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French Polynesia: New Law Gives Tax Breaks to Some Large Investors

(June 10, 2014) On May 26, 2014, a law was adopted establishing the tax rules for large-scale investments in hotels and tourist businesses in French Polynesia. (Law No. 2014-12, Loi de pays instituant un dispositif en faveur des grands investissements hôteliers et touristiques [National Law on a Measure for the Benefit of Large Investments in Hotels and Tourism] (May 26, 2014), OFFICIAL JOURNAL No. 16 NS, cited in Claire Védrine, French Polynesia: New Tax Measures for Large Investment in Hotels and Tourism, IBFD TAX NEWS SERVICE (May 28, 2014), online subscription database.)

The law states that qualified investments will receive specified tax benefits, including tax exemptions on imported goods needed for the construction, expansion, or renovation of hotels and other buildings for the tourist industry. Additional exemptions apply to:

· environmental, agricultural, and fisheries fees;
· taxes on major projects and roads;
· the consumption tax;
· the tourist development tax;
· taxes on imported electrical equipment;
· customs fees for information technology; and
· the toll tax. (Védrine, supra.)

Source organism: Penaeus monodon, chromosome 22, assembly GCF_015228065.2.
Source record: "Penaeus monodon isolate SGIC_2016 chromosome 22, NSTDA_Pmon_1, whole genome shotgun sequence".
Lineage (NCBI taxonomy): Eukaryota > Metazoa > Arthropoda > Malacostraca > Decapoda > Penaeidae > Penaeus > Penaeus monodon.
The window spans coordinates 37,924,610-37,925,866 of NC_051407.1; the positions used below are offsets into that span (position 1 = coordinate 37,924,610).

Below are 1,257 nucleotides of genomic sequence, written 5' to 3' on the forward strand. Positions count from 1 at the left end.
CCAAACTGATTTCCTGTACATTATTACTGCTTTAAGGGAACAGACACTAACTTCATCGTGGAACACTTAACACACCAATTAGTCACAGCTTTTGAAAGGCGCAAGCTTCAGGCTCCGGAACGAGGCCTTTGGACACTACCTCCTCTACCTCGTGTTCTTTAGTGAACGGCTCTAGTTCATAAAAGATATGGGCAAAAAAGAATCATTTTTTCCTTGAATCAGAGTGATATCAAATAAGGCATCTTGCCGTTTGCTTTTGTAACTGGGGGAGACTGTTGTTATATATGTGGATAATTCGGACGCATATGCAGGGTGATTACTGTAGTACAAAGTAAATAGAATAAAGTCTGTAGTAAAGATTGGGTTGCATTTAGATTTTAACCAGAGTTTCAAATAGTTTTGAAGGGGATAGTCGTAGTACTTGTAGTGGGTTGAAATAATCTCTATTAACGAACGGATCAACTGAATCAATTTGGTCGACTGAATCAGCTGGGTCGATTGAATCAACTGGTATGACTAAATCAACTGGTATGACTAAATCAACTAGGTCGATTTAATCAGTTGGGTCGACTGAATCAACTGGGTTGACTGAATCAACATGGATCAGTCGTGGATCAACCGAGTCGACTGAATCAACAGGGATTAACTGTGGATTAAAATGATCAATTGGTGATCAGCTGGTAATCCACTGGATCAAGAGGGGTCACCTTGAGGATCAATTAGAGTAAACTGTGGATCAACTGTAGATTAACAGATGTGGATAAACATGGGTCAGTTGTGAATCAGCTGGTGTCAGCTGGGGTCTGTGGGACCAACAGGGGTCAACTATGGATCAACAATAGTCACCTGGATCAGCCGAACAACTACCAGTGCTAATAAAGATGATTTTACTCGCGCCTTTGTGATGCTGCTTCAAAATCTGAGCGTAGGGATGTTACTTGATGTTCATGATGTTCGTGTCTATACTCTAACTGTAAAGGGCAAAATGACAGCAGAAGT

In addition, qualified companies are granted exemptions for 15 years from property taxes on any construction they complete and for 10 years on corporate profits, once hotel operations begin. (Id.)

The new legislation does not exempt businesses from some other taxes, including the airport tax, and does require them to pay a 2% tax, which will be collected by the customs administration. (Id.)

The abovementioned benefits are available for investments for the building, expanding, or renovating of hotels and other buildings used in the tourism industry, to include rooms, apartments, dining facilities, business centers, sports and wellness centers, golf courses, marinas, and other installations. To qualify for the tax benefits, a business must be established in French Polynesia, be authorized by the French Polynesian President, and have an investment of more than XPF40 billion (about US$456 million) for six years. Once approved, a business may retain most of the benefits for up to eight years. (Id.)

French Polynesia is an overseas collectivity of France comprising five archipelagoes in the Pacific: the Society Islands, the Tuamotu Archipelago, the Gambier Islands, the Marquesas Islands, and the Tubuai Islands. Its status gives it more independence from France than a territory has. Tahiti, in the Society Islands, is the largest island in the five groups and the home of the capital, Papeete. Tourism is the main economic activity. (French Polynesia, BRITANNICA ACADEMIC EDITION (last visited June 9, 2014).)